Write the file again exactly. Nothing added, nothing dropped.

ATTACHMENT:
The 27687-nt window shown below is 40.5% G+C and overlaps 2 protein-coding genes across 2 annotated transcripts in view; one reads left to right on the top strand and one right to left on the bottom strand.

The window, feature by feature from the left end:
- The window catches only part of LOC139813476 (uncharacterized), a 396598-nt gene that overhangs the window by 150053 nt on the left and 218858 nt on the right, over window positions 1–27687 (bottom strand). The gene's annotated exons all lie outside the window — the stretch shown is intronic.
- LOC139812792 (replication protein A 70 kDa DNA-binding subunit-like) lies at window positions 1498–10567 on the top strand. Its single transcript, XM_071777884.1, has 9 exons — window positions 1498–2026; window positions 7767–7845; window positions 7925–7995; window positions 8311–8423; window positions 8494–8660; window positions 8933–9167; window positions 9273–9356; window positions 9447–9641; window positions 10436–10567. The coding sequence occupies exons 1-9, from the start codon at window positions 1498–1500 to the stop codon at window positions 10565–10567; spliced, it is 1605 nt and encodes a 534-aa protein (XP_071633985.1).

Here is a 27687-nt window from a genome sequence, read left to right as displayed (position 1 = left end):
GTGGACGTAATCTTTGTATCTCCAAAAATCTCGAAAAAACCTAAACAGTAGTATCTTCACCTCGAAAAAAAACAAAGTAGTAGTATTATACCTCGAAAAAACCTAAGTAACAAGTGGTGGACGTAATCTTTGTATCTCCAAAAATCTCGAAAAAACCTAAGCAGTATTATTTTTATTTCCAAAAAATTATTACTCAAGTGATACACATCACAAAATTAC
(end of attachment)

The 27687-nt window shown below is 40.5% G+C and overlaps 2 protein-coding genes across 2 annotated transcripts in view; one reads left to right on the top strand and one right to left on the bottom strand.

The window, feature by feature from the left end:
- The window catches only part of LOC139813476 (uncharacterized), a 396598-nt gene that overhangs the window by 150053 nt on the left and 218858 nt on the right, over window positions 1–27687 (bottom strand). The gene's annotated exons all lie outside the window — the stretch shown is intronic.
- LOC139812792 (replication protein A 70 kDa DNA-binding subunit-like) lies at window positions 1498–10567 on the top strand. Its single transcript, XM_071777884.1, has 9 exons — window positions 1498–2026; window positions 7767–7845; window positions 7925–7995; window positions 8311–8423; window positions 8494–8660; window positions 8933–9167; window positions 9273–9356; window positions 9447–9641; window positions 10436–10567. The coding sequence occupies exons 1-9, from the start codon at window positions 1498–1500 to the stop codon at window positions 10565–10567; spliced, it is 1605 nt and encodes a 534-aa protein (XP_071633985.1).

Here is a 27687-nt window from a genome sequence, read left to right as displayed (position 1 = left end):
GTGGACGTAATCTTTGTATCTCCAAAAATCTCGAAAAAACCTAAACAGTAGTATCTTCACCTCGAAAAAAAACAAAGTAGTAGTATTATACCTCGAAAAAACCTAAGTAACAAGTGGTGGACGTAATCTTTGTATCTCCAAAAATCTCGAAAAAACCTAAGCAGTATTATTTTTATTTCCAAAAAATTATTACTCAAGTGATACACATCACAAAATTAC